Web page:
A future for Hashima: pornography, representation and time

Lavery, Carl and Hassall, Lee (2015) A future for Hashima: pornography, representation and time. Performance Research: A Journal of the Performing Arts, 20 (3). pp. 112-125. ISSN 1352-8165

17763 Lavery and Hassall 20 3 On Ruins 1June15.pdf
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Item Type:Article
Item Status:Live Archive


This article sets out to investigate the relationship between ruins, futurity, and ‘ruin porn’ - a visual mode of representation that all too often seeks to fix post-industrial ruins as mere aesthetic objects, devoid of history and/or temporality. It does so by focusing on performance, which, in this context, is understood as a processual mode of art-making that provides spectators with an experience of time. In this expanded definition of performance, as one may perhaps expect, the performativity of the object is not limited to the theatrical event alone; rather, it now inheres in sometimes uncanny durational aspects of both still and moving images. The essay proceeds in three stages. Part one provides a historical and theoretical overview of the type of performance inherent in ‘ruin porn’; part two critiques two images from Yves Marchand's and Romain Meffre's Gunkanjima (2013), a photo album that attempted to document the ruins of Hashima, an island situated 15 kilometres from Nagasaki City in the East China Sea; and part three investigates the very different aesthetic at work in Lee Hassall's film Return to Battleship Island (2013) which was made in response to AHRC- funded project, ‘The Future of Ruins: Reclaiming Abandonment and Toxicity on Hashima Island’ (2013). In this reading of Return to Battleship Island , the onus is on showing how Hassall's film, in its representation of Hashima's crumbling apartment blocks and industrial buildings, intentionally sought to contest the atemporal logic of ‘ruin porn’ by attempting to endow the viewing experience with a sense of futurity. Crucially, this does not mean that film represented the future as an object, but, on the contrary, tried to make it palpable, as something one undergoes physically in the very act of reception.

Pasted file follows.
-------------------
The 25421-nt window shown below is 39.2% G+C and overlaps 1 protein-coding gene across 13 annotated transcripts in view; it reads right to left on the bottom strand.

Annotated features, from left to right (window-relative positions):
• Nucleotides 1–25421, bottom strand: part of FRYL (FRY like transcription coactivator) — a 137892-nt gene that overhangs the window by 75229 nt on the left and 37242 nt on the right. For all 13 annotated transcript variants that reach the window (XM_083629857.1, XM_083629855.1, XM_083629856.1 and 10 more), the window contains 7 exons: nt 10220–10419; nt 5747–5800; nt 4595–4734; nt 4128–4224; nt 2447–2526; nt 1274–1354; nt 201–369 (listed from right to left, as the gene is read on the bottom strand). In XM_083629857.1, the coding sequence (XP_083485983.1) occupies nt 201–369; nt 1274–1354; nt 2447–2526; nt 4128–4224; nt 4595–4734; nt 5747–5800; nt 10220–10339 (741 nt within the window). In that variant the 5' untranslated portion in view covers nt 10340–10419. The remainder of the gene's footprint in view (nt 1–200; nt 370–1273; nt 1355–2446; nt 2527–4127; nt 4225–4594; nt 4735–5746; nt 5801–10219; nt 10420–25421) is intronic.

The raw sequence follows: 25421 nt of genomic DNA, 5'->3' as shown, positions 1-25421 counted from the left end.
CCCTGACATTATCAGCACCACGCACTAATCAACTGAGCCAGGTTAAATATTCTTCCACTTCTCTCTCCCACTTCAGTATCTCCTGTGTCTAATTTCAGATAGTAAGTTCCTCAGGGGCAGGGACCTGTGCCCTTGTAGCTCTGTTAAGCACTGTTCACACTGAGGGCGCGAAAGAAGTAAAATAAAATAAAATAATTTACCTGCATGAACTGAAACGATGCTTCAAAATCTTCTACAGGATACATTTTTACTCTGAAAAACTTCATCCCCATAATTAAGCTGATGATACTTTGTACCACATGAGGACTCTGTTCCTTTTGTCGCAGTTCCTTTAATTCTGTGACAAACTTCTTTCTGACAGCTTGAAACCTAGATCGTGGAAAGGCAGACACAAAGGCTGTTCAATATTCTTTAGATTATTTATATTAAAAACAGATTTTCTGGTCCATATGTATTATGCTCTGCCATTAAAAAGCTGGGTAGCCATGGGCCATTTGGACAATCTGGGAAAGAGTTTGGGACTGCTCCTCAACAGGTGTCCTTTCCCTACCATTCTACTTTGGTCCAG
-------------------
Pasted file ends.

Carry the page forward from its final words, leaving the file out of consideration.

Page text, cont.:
Additional Information:Special Issue: On Ruins and Ruination
Keywords:Art, Performance and Ruins, bmjgoldcheck, NotOAChecked
Subjects:W Creative Arts and Design > W100 Fine Art
W Creative Arts and Design > W310 Musicianship/Performance studies
Divisions:College of Arts > School of Fine & Performing Arts > School of Fine & Performing Arts (Fine Arts)
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ID Code:17763
Deposited On:30 Jun 2015 09:12

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